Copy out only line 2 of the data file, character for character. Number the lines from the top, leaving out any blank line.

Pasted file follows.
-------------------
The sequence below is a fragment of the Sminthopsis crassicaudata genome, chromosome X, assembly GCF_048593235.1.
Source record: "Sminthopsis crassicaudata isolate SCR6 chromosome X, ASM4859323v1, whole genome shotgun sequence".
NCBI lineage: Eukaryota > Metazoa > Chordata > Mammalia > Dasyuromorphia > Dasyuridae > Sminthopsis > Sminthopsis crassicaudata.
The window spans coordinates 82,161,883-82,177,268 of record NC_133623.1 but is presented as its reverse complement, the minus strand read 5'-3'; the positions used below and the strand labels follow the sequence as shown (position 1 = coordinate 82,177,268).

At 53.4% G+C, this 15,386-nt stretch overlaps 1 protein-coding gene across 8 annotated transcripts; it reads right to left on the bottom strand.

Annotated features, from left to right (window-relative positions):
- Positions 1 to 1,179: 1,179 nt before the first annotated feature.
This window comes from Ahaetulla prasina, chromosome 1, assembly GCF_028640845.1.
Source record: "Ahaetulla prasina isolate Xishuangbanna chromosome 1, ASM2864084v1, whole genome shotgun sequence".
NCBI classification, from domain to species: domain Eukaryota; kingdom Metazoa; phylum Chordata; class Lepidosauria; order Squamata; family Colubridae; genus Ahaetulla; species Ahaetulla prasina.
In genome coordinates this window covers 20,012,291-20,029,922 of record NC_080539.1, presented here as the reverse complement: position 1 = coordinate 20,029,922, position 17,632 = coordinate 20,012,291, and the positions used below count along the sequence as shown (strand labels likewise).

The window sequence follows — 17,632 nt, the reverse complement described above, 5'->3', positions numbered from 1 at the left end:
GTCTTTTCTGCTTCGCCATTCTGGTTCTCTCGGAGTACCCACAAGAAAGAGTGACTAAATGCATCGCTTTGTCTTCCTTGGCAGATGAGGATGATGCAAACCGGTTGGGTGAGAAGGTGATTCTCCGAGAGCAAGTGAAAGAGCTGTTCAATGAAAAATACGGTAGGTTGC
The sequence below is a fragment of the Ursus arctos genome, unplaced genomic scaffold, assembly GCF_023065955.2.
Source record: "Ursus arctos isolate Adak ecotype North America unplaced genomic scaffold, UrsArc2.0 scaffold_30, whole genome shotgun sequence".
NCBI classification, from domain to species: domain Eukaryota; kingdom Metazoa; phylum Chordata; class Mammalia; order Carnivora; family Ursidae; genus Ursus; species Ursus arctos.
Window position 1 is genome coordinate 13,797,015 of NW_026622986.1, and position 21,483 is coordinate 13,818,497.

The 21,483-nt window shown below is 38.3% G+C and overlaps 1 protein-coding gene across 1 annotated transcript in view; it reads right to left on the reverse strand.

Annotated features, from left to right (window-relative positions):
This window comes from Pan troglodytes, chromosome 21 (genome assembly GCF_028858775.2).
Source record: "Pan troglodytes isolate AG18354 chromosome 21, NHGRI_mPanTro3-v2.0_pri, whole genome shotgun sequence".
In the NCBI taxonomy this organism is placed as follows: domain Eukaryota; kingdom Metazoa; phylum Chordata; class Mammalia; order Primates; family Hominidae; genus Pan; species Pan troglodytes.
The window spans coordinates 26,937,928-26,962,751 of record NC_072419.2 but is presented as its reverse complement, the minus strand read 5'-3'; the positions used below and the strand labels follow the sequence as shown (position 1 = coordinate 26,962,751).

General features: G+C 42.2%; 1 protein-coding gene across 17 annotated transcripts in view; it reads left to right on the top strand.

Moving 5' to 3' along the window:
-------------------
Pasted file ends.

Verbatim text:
Source record: "Sminthopsis crassicaudata isolate SCR6 chromosome X, ASM4859323v1, whole genome shotgun sequence".